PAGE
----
OPN Coronavirus1-1581419798697
Police in protective gear wait to evacuate residents from a public housing building, following the outbreak of the novel coronavirus, in Hong Kong, on February 11, 2020. Image Credit: Reuters

The death toll in China from the novel coronavirus has now exceeded 1,000, confirming its dubious epidemiological reputation as being more deadly than the 2003 outbreak of Sars. Four weeks into the outbreak, following containment and isolation efforts, the number of new infections in China is down almost 20 per cent from the day before.

Within China itself, questions are being asked of who knew what and when about the nature of this illness, how it spread, and how public health officials failed initially to realise the potential seriousness of coronavirus. Those are certainly valid questions — more to the point, however, is making sure now that every effort is made to prevent this coronavirus from spreading.

Certainly, with the vast majority of cases being confirmed within China, the primary fight to find an effective pharmaceutical countermeasure will be focused there. But the incidences of confirmed cases are spreading too elsewhere.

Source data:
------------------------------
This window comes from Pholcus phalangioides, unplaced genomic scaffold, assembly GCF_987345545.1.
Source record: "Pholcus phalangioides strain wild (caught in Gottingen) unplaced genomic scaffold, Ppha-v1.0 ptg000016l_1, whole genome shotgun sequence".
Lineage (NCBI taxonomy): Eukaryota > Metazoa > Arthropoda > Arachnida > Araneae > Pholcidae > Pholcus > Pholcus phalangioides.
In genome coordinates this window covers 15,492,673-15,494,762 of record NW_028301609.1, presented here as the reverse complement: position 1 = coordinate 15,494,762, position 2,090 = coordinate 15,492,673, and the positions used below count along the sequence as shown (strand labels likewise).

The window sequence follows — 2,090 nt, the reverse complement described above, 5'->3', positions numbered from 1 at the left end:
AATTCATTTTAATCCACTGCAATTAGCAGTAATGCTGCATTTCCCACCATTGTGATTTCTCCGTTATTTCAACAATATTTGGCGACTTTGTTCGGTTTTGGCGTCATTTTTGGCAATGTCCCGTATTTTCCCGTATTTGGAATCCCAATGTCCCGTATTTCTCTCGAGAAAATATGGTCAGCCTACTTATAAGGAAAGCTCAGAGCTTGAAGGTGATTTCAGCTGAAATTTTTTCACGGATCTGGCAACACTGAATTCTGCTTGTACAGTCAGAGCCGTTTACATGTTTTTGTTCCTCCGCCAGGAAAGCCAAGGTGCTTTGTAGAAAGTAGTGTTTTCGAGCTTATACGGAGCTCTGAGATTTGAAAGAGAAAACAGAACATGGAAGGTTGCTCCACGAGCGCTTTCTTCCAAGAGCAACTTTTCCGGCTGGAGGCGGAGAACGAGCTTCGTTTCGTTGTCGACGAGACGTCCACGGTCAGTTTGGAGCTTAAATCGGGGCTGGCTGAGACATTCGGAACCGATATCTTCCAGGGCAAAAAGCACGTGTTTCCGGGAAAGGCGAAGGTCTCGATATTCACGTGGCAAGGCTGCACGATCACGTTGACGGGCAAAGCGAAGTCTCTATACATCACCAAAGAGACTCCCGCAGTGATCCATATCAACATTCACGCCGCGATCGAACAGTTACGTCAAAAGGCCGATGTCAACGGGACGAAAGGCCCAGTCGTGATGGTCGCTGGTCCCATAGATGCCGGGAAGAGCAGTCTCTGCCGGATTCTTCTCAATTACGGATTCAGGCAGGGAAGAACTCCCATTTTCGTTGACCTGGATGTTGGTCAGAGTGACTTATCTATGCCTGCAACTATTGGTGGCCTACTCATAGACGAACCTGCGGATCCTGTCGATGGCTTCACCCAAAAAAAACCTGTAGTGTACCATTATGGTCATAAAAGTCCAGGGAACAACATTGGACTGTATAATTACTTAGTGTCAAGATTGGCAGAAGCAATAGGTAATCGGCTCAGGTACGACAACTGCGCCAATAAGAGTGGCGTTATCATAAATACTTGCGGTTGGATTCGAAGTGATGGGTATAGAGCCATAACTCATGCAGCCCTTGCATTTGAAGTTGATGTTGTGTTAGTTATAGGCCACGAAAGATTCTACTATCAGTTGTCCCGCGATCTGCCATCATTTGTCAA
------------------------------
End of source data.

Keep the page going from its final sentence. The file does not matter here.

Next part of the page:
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As things stand right now, public health officials in developed nations have the measures and discipline in place to enforce quarantine measures and to ensure that those suspected of being infected are kept isolated and are receiving the intensive treatment required to fight coronavirus. The danger, of course, is that large numbers of a population might become infected, making it logistically difficult for public health officials and epidemiological specialists to contain its spread on an extensive basis.

What we know is this virus is persistent and clings to hard surfaces, meaning deep cleaning needs to be carried out in places where victims may have been in contact. That’s a difficult task, with every danger that surfaces can and will be missed.

Beyond China borders, the numbers of those suspected of having coronavirus are still manageable and, more importantly, traceable. That means the task of figuring out who travelled where and was in contact with whom can still be traced — and can warn those potentially at risk. If the outbreak becomes widespread, that becomes impossible — and more general measures will need to be taken.

Certainly, the wearing of face masks helps in preventing its spread. And as with all bugs of this nature, washing hands and covering noses and mouths when sneezing is good common practice.

The watchword here is caution. We need to ensure every measure is being taken to identify those at risk.